Monthly Archives: August 2015

It’s His Party, and I’ll Cry if I Want To… (Part 4 of 7, written 8/21/15)

Randy ref

<– Go back to Part 3

So what do you do when the man at the center of your life is gone from your world? You plan a party, of course! Well, sort of…

Parties. We were not “party-ers”, those people who make the rounds looking for lively experiences to escape their mundane existence with drink and loud music. But we did love a good party. In fact, we met at a party.

It was the 4th of July, 1985. I was staying at my parents’ house for a few weeks while taking classes at a local university, and my folks were having their annual church Independence Day celebration. Kids splashing in the pool; food platters being arranged on tables; deep-pit meat roasting in the ground; people milling around laughing and talking.

One handsome well-tanned guy, hands in pockets, looking like a tennis star, stood alone in the center of everything. I kid you not, it was like a beam of light was shining down on him from above. I was in the house helping my mom in the kitchen when I noticed him through the window. My heart skipped a beat. Literally. And then it began to pick up its pace. I scanned the area around him. He appeared to be all alone.

“Mom, who’s that guy?” I knew most of the people there because I’d been a part of that church for a good chunk of my life, and that good-looking one was not part of the usual crowd.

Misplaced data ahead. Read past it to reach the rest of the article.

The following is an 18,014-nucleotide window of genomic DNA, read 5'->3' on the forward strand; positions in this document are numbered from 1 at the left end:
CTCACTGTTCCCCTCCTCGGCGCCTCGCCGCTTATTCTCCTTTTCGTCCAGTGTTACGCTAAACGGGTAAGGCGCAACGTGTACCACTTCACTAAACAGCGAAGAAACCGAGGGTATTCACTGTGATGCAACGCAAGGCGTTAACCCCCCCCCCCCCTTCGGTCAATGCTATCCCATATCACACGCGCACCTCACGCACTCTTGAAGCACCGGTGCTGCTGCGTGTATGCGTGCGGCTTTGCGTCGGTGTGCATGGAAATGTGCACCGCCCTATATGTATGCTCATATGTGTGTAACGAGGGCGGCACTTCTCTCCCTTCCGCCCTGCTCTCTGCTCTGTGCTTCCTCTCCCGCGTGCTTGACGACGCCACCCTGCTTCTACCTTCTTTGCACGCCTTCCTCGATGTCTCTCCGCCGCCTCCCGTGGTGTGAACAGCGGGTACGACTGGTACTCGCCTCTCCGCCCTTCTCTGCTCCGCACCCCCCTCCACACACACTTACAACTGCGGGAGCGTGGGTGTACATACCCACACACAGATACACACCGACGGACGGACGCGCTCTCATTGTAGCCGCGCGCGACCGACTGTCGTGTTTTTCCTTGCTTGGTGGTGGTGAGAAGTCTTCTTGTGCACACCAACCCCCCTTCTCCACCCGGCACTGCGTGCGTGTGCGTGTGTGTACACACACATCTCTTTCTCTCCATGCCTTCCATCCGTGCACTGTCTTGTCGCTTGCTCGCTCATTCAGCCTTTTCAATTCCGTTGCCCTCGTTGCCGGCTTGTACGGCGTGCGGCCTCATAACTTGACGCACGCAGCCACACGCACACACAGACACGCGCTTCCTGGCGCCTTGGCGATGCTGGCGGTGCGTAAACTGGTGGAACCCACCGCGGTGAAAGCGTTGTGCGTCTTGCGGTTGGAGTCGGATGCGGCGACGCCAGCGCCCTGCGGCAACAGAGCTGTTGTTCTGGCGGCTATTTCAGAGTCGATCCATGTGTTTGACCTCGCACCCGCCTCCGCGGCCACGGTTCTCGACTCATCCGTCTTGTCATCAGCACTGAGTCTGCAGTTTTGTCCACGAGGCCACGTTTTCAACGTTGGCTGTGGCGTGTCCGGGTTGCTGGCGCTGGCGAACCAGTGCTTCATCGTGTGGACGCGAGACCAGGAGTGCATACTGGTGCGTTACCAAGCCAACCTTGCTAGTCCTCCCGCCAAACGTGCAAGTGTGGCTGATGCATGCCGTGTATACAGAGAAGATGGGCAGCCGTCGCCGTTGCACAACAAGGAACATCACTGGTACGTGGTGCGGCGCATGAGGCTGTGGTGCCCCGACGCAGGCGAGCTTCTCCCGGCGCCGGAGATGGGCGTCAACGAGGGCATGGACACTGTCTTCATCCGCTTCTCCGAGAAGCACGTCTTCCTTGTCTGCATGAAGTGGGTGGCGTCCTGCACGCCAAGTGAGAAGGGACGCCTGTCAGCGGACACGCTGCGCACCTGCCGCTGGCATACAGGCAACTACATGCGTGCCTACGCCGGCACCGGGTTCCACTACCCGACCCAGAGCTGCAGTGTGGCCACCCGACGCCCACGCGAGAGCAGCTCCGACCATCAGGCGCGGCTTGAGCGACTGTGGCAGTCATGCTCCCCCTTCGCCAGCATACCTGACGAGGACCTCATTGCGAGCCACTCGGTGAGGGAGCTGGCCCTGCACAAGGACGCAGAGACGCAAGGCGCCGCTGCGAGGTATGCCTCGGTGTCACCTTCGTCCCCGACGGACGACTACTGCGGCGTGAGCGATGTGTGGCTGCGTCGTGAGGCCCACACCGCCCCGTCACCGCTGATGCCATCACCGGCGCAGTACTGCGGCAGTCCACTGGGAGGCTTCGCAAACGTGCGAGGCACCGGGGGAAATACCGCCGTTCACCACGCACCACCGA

My mom glanced up, realized who I was talking about, and said, quite emphatically, “Him? No way! Don’t get interested in that guy!” She even made slashing motions back and forth with her hands. Being the stubborn gal that I am, that only added another layer of intrigue to the mystery of this man.

So, to cut to the chase, Randy and I began a relationship that night. The fireworks shooting off sparks were no match for the blaze being stirred up between the two of us as we sat in lawn chairs side by side watching the show. I found out Randy had three kids and was going through a rough divorce. Aha. That explained my mom’s adamant reaction.

We dated for a few months and married the following March. Our life together was far from easy, but those tales will wait for another time. The bottom line was, we loved each other, and we managed to weather some pretty fierce storms.